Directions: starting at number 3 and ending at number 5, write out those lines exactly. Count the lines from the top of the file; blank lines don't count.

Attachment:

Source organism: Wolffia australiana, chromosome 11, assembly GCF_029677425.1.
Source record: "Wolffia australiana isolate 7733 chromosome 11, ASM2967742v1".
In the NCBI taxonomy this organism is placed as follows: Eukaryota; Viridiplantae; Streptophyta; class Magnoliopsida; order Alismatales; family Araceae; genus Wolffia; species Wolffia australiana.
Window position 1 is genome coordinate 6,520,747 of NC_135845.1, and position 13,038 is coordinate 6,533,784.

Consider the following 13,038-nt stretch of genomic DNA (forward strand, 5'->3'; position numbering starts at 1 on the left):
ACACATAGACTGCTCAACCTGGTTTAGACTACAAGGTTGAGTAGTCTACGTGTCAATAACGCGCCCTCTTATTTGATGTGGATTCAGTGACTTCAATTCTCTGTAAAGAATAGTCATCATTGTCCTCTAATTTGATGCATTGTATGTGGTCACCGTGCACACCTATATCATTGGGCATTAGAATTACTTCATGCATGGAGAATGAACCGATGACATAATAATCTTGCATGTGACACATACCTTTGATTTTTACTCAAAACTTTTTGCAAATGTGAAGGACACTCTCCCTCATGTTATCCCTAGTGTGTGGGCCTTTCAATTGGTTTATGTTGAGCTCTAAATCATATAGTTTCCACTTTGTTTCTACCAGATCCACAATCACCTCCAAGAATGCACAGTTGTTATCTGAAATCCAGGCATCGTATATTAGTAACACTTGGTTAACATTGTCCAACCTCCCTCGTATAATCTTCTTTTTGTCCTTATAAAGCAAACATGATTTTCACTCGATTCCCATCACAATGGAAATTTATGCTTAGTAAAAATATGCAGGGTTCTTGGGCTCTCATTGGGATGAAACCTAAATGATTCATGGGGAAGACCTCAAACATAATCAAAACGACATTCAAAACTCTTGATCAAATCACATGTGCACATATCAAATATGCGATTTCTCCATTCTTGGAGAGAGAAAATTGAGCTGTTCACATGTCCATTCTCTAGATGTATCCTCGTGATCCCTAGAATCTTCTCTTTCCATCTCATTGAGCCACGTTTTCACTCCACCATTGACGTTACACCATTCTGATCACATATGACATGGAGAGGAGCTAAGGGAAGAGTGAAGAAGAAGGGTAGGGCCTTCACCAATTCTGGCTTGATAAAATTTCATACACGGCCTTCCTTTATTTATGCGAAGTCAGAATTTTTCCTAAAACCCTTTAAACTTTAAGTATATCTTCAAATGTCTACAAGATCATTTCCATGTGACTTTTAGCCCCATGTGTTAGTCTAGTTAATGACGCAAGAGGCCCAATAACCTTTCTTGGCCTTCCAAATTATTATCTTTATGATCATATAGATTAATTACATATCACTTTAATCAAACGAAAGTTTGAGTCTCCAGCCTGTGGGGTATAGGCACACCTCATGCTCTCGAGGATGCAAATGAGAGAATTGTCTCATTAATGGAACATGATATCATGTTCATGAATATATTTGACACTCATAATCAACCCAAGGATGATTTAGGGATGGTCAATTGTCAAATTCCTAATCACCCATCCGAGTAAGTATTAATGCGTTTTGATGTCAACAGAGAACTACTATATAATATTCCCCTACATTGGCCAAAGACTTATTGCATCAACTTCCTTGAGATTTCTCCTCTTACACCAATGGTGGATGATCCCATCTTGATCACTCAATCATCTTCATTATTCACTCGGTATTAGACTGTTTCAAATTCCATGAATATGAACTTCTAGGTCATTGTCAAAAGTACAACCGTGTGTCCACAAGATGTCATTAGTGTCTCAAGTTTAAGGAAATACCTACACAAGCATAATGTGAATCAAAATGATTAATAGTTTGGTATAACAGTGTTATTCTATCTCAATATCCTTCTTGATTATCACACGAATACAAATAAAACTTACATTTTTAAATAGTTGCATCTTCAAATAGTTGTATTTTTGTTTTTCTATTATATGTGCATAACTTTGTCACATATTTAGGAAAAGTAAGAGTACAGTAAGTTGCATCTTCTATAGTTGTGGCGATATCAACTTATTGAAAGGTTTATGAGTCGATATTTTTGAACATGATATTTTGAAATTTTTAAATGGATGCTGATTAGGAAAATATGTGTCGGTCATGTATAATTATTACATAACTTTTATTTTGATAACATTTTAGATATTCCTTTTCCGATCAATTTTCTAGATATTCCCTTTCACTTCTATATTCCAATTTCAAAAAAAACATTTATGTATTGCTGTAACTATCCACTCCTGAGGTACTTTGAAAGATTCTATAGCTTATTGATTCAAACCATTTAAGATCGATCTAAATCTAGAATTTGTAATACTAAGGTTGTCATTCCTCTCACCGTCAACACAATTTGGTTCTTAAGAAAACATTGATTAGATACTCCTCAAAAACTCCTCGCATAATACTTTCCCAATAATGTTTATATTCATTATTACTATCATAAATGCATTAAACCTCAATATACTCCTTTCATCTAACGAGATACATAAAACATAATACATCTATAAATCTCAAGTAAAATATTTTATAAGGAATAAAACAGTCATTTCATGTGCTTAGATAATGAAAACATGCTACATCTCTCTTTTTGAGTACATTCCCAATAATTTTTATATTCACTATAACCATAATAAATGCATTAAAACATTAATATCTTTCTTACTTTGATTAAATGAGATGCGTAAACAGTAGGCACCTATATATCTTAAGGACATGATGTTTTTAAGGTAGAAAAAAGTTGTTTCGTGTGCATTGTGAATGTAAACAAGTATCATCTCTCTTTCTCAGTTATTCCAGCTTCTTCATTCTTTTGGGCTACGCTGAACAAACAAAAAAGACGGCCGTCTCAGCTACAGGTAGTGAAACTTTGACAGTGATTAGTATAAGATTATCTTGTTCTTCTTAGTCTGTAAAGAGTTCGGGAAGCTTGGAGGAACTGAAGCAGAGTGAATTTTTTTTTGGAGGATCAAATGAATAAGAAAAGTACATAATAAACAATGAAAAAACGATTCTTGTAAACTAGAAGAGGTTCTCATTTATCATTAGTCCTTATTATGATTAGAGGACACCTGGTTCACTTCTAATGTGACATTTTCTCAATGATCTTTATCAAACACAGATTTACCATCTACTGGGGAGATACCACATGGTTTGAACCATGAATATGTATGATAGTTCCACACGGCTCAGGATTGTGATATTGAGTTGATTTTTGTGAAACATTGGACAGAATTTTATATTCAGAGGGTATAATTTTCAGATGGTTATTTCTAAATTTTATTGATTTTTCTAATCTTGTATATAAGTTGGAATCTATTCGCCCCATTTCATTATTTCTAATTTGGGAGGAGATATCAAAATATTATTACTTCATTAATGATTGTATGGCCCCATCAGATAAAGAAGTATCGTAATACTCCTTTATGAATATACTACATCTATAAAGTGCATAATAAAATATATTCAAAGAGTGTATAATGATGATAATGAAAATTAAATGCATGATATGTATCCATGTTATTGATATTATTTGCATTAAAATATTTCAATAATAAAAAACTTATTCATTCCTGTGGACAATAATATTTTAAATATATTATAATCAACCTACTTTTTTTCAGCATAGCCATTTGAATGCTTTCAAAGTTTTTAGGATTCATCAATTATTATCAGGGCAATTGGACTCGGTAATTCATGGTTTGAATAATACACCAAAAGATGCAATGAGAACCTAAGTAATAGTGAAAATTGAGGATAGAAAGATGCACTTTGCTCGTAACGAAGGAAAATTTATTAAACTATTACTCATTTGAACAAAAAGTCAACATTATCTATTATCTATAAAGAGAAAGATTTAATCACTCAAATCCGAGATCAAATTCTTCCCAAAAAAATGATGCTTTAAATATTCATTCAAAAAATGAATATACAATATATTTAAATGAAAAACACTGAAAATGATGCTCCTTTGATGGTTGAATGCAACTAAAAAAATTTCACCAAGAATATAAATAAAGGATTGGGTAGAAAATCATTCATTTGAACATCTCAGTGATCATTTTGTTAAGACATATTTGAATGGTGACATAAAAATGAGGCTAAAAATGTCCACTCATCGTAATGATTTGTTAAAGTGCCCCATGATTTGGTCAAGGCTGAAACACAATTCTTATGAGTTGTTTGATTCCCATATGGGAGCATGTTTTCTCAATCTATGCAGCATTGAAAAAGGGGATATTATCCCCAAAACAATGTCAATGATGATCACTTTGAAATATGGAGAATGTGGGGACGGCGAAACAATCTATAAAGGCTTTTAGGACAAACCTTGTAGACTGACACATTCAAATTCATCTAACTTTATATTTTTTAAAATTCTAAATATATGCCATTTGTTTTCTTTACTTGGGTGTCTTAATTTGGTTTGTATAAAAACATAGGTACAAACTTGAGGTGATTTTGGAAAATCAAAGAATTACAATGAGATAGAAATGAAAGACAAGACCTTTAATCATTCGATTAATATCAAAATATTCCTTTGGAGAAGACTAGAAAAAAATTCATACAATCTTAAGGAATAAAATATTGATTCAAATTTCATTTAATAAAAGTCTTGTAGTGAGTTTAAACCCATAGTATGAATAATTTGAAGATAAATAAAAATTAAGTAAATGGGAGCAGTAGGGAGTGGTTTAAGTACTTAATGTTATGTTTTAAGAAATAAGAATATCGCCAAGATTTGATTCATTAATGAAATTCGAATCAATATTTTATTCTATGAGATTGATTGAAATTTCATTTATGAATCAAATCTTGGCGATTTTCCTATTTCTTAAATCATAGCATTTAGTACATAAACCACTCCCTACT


In the NCBI taxonomy this organism is placed as follows: Eukaryota; Viridiplantae; Streptophyta; class Magnoliopsida; order Alismatales; family Araceae; genus Wolffia; species Wolffia australiana.
Window position 1 is genome coordinate 6,520,747 of NC_135845.1, and position 13,038 is coordinate 6,533,784.

Consider the following 13,038-nt stretch of genomic DNA (forward strand, 5'->3'; position numbering starts at 1 on the left):